Original Article

Cell Biochemistry and Biophysics

, Volume 35, Issue 3, pp 255-261

First online:

Three-dimensional computer modeling of the human upper respiratory tract

  • Ted B. MartonenAffiliated withU. S. Environmental Protection Agency, National Health and Environmental Effects Research LaboratoryDivision of Pulmonary Diseases, Department of Medicine, University of North Carolina Email author 
  • , Zongqin ZhangAffiliated withDepartment of Mechanical Engineering and Applied Mechanics, University of Rhode Island
  • , Genqiang YuAffiliated withDepartment of Mechanical Engineering and Applied Mechanics, University of Rhode Island
  • , Cynthia J. MusanteAffiliated withEntelos, Inc.

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Computer simulations of airflow and particle-transport phenomena within the human respiratory system have important applications to aerosol therapy (e.g., the targeted delivery of inhaled drugs) and inhalation toxicology (e.g., the risk assessment of air pollutants). A detailed description of airway morphology is necessary for these simulations to accurately reflect conditions in vivo. Therefore, a three-dimensional (3D) physiologically realistic computer model of the human upper-respiratory tract (URT) has been developed. The URT morphological model consists of the extrathoracic (ET) region (nasal, oral, pharyngeal, and laryngeal passages) and upper airways (trachea and main bronchi) of the lung. The computer representation evolved from a silicone rubber impression of a medical school teaching model of the human head and throat. A mold of this ET system was sliced into 2-mm serial sections, scanned, and digitized. Numerical grids, for use in future computational fluid dynamics (CFD) simulations, were generated for each slice using commercially available software (CFX-F3D), AEA Technology, Harwell, UK. The meshed sections were subsequently aligned and connected to be consistent with the anatomical model. Finally, a 3D curvilinear grid and a multiblock method were employed to generate the complete computational mesh defined by the cross-sections. The computer reconstruction of the trachea and main bronchi was based on data from the literature (cited herein). The final unified 3D computer model may have significant applications to aerosol medicine and inhalation toxicology, and serve as a cornerstone for computer simulations of air flow and particle-transport processes in the human respiratory system.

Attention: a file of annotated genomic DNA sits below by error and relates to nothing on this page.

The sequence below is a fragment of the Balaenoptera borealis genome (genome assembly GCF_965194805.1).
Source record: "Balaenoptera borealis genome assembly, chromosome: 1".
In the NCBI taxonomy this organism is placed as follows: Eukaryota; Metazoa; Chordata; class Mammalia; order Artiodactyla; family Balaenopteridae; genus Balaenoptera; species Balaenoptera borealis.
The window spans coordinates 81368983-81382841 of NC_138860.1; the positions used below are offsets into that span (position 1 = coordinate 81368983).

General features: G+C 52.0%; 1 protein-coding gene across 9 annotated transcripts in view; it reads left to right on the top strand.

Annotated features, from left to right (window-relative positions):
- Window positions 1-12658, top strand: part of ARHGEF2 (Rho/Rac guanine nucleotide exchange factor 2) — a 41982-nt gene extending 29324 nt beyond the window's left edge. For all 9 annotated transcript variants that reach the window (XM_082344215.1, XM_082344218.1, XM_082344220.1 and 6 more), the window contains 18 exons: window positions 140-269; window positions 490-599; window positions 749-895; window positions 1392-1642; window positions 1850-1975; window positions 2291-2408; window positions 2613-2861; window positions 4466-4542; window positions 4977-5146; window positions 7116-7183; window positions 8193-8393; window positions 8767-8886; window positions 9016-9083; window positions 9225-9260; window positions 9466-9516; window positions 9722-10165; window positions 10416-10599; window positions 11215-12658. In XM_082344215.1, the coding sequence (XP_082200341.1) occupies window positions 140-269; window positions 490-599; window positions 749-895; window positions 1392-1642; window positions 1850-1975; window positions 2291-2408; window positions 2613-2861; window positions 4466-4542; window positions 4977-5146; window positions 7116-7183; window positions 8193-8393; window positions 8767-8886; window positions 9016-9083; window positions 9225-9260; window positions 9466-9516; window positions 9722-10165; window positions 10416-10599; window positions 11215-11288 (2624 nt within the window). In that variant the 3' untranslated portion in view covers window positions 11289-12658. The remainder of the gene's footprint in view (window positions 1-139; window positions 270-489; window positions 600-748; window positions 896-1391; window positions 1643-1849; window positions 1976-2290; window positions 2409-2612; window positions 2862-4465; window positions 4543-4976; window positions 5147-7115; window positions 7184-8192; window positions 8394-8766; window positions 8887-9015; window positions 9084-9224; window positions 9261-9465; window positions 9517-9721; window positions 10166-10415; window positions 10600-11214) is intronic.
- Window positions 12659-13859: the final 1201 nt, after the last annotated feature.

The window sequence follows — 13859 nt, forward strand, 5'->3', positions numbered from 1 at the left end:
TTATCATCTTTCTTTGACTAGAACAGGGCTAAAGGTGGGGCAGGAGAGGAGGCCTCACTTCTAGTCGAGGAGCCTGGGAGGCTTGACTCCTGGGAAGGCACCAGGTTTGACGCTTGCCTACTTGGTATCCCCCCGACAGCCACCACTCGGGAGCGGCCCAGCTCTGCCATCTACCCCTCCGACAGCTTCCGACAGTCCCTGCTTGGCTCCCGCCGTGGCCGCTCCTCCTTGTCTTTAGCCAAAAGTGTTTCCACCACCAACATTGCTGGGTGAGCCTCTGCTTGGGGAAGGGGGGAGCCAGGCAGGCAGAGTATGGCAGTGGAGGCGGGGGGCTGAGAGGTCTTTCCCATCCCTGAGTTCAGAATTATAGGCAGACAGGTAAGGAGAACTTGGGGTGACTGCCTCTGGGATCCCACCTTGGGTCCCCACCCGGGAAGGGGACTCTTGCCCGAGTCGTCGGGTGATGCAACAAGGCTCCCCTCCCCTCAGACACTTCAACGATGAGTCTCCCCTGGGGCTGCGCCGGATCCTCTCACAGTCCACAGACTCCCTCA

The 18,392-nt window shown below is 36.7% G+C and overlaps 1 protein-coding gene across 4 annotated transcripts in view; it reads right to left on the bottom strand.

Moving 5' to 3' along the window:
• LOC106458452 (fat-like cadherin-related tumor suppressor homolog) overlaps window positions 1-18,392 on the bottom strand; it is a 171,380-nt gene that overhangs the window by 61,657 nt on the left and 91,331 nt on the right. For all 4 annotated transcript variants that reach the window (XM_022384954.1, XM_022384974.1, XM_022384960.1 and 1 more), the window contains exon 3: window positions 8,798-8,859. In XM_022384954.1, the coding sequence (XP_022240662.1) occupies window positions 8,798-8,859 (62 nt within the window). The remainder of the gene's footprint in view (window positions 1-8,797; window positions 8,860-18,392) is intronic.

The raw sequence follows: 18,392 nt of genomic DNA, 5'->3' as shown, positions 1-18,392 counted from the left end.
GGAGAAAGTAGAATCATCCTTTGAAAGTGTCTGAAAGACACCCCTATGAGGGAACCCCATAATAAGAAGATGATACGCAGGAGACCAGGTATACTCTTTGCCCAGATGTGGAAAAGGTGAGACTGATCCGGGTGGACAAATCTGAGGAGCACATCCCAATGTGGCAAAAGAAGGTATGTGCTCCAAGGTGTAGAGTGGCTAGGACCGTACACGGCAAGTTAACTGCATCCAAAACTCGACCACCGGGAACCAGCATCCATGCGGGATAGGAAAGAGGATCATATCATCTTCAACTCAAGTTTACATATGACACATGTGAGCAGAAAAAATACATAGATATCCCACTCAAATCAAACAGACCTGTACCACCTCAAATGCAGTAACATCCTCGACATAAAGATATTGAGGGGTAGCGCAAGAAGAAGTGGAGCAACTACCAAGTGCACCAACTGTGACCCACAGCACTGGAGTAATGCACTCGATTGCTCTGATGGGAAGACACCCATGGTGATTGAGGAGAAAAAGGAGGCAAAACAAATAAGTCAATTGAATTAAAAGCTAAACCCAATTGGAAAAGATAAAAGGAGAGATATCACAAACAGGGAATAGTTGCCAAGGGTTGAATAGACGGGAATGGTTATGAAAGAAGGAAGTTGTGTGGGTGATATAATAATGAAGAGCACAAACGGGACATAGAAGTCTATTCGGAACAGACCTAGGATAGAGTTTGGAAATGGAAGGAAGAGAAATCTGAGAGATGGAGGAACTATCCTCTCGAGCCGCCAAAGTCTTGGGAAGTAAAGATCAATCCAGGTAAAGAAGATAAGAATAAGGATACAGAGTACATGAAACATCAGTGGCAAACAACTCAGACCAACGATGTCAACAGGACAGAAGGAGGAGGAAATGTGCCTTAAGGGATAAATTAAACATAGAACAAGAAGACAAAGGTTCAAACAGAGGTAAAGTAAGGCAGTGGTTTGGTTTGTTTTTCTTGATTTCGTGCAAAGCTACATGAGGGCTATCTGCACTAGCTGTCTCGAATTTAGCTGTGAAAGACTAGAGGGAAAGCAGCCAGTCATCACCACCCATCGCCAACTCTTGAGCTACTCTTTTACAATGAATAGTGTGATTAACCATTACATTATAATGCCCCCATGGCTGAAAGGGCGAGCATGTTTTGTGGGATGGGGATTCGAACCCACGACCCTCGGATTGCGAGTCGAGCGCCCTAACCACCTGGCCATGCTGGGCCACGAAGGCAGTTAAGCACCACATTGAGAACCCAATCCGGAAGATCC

Index Entries

Computer models human respiratory tract morphology casting techniques computer reconstruction aerosol therapy inhalation toxicology